Four more apostles (Lk 6:15-6:15)

“Four more were

Matthew,

Thomas,

James,

The son of Alphaeus,

And Simon,

Who was called the Zealot.”

 

καὶ Μαθθαῖον καὶ Θωμᾶν, καὶ Ἰάκωβον Ἀλφαίου καὶ Σίμωνα τὸν καλούμενον Ζηλωτὴν,

 

This section about naming the 12 apostles is similar to Matthew, chapter 10:3-4, and Mark, chapter 3:18.  This list can also be compared to the list in the Acts of the Apostles, chapter 1:13.  Matthew (καὶ Μαθθαῖον), or Levi, the tax collector, and doubting Thomas (καὶ Θωμᾶν) in John, chapter 20:19-29, are mentioned elsewhere in the gospels.  However, the other 2 apostles are not mentioned by name elsewhere in the gospels, James, the son of Alphaeus (καὶ Ἰάκωβον Ἀλφαίου), and Simon the Zealot (καὶ Σίμωνα τὸν καλούμενον Ζηλωτὴν).  Both of these men have some confusing comments about them in the other listings of the apostles.  In Mark 2:14, Levi or Matthew was called the son of Alphaeus just as James is here.  However, in the list of Mark, chapter 3:18, he also called James, the son of Alphaeus as here.  Were they brothers?  Mark also called this Simon the Cananaean.  Either this Simon was a Jewish zealot or a Cananaean.  Besides Simon, the leader called Peter, there was a mention of a Simon who was a leper and Pharisee Simon.  So that there were a lot of Simons in the gospel stories.

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Levi the tax collector (Lk 5:27-5:27)

“After this,

Jesus went out.

He saw a tax collector,

Named Levi,

Sitting

At the tax booth.

He said to him.

‘Follow me!’”

 

Καὶ μετὰ ταῦτα ἐξῆλθεν, καὶ ἐθεάσατο τελώνην ὀνόματι Λευεὶν καθήμενον ἐπὶ τὸ τελώνιον, καὶ εἶπεν αὐτῷ Ἀκολούθει μοι.

 

The call of Levi or Matthew follows the story of the paralytic healing in all three synoptic gospels.  Luke said that Jesus went out (Καὶ μετὰ ταῦτα ἐξῆλθεν), presumably in Capernaum.  There he saw a tax collector (καὶ ἐθεάσατο τελώνην), named Levi (ὀνόματι Λευεὶν), sitting at the tax booth (καθήμενον ἐπὶ τὸ τελώνιον).  He said to him (καὶ εἶπεν αὐτῷ) to follow him (Ἀκολούθει μοι).  Mark, chapter 2:14, and Matthew, chapter 9:9, are similar to Luke, so that Mark might be the source of this event.  However, there are some significant differences.  Matthew called this man Matthew instead of Levi, his Jewish name.  Luke also followed Mark in calling him Levi.  Matthew and Luke did not mention his father, but Mark did.  It was strange that if this Matthew the apostle was the author of this gospel, why he did not mention the name of his father.  Both Matthew and Mark said that Jesus was walking along, when he saw Levi, the son of Alphaeus, or Matthew, sitting in his tax office, toll booth, or tax booth.  Jesus simply said to him to follow him.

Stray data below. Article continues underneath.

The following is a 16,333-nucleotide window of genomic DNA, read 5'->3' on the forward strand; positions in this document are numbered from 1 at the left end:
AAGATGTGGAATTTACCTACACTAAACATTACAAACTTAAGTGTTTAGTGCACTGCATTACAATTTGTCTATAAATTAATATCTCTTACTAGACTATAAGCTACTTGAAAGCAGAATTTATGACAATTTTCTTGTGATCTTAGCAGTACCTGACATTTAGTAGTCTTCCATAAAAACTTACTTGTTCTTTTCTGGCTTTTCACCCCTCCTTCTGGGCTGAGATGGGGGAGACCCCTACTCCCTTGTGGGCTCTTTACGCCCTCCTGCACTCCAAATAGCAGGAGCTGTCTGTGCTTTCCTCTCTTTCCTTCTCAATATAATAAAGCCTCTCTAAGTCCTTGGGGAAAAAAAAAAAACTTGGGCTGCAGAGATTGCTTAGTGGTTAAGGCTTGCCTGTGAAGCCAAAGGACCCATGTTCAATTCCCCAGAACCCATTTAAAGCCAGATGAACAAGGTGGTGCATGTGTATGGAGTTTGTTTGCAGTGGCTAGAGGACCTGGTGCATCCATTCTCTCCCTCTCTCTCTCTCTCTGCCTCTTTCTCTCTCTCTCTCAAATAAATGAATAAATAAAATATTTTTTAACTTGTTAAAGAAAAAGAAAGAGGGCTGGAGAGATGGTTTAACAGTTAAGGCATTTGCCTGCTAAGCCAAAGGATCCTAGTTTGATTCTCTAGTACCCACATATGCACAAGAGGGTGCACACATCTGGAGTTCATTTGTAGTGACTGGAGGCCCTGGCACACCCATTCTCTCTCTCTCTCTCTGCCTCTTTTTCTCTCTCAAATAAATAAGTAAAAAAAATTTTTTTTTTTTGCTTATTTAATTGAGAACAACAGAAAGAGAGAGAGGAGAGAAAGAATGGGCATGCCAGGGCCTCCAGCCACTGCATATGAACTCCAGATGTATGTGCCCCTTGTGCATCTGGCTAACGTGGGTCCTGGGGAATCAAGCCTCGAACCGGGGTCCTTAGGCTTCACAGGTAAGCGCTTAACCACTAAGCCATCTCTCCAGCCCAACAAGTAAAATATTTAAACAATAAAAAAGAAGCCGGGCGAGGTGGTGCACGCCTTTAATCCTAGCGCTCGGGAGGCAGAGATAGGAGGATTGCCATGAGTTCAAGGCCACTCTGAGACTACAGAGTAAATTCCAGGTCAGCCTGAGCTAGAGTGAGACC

The call of Levi (Mk 2:14-2:14)

“As Jesus was walking along,

He saw Levi,

The son of Alphaeus,

Sitting

At the tax booth.

He said to him.

‘Follow me!’

He got up.

He followed him.”

 

καὶ παράγων εἶδεν Λευεὶν τὸν τοῦ Ἀλφαίου καθήμενον ἐπὶ τὸ τελώνιον, καὶ λέγει αὐτῷ Ἀκολούθει μοι. καὶ ἀναστὰς ἠκολούθησεν αὐτῷ

 

Luke, chapter 5:27-28, and Matthew, chapter 9:9, are similar to Mark, so that Mark might be the source of this event.  However, there are some significant differences.  Matthew called this man Matthew instead of Levi, his Jewish name.  Luke followed Mark in calling him Levi.  Matthew and Luke did not mention his father, but Mark did.  It is strange that Matthew did not mention the name of his father.  Jesus was walking along (καὶ παράγων), when he saw Levi, the son of Alphaeus (εἶδεν Λευεὶν τὸν τοῦ Ἀλφαίου), sitting in his tax office, toll booth, or tax booth (καθήμενον ἐπὶ τὸ τελώνιον).  Jesus simply said to him (καὶ λέγει αὐτῷ) to follow him (Ἀκολούθει μοι).  Then Levi got up and followed him (καὶ ἀναστὰς ἠκολούθησεν αὐτῷ) without any need to explain why or how he was doing this.  At this point in the gospel of Mark, as in the other gospels, Levi was the 5th named apostle after the brothers Simon Peter and Andrew, and the brothers James and John.

The list of other twelve apostles (Mt 10:3-10:4)

“They were

Philip,

Bartholomew,

Thomas,

Matthew,

The tax collector,

James,

Son of Alphaeus,

Thaddaeus,

Simon the Cananaean,

Judas Iscariot,

The one who betrayed him.”

 

Φίλιππος καὶ Βαρθολομαῖος, Θωμᾶς καὶ Μαθθαῖος ὁ τελώνης, Ἰάκωβος ὁ τοῦ Ἁλφαίου καὶ Θαδδαῖος,

Σίμων ὁ Καναναῖος καὶ Ἰούδας ὁ Ἰσκαριώτης ὁ καὶ παραδοὺς αὐτόν.

 

This section about naming the 12 apostles is similar to Mark, chapter 3:16-19 and Luke, chapter 6:13-16.  This list can also be compared to the list in the Acts of the Apostles, chapter 1:13.  Except for Matthew, the tax collector (καὶ Μαθθαῖος ὁ τελώνης), Matthew had never explicitly mentioned the next 7 apostles by name.  They were Philip (Φίλιππος), Bartholomew (καὶ Βαρθολομαῖος), Thomas (Θωμᾶς), James, the son of Alphaeus (Ἰάκωβος ὁ τοῦ Ἁλφαίου), Thaddaeus (καὶ Θαδδαῖος), Simon the Cananaean (Σίμων ὁ Καναναῖος), and the traitor Judas Iscariot (καὶ Ἰούδας ὁ Ἰσκαριώτης ὁ καὶ παραδοὺς αὐτόν).  Philip, Bartholomew, Thomas, Matthew, James, the son of Alphaeus, Simon the Cananaean, and Judas Iscariot are on all four lists of apostles.  However, Thaddeus is only listed by Matthew and Mark, while Luke and the Acts listed him as Jude or Judas, the son of James, not Thaddeus.  Are these two-different people or just two different names?  Is this Jude Thaddeus like Simon Peter and Levi Matthew?  Did he have a Jewish and a Greek name?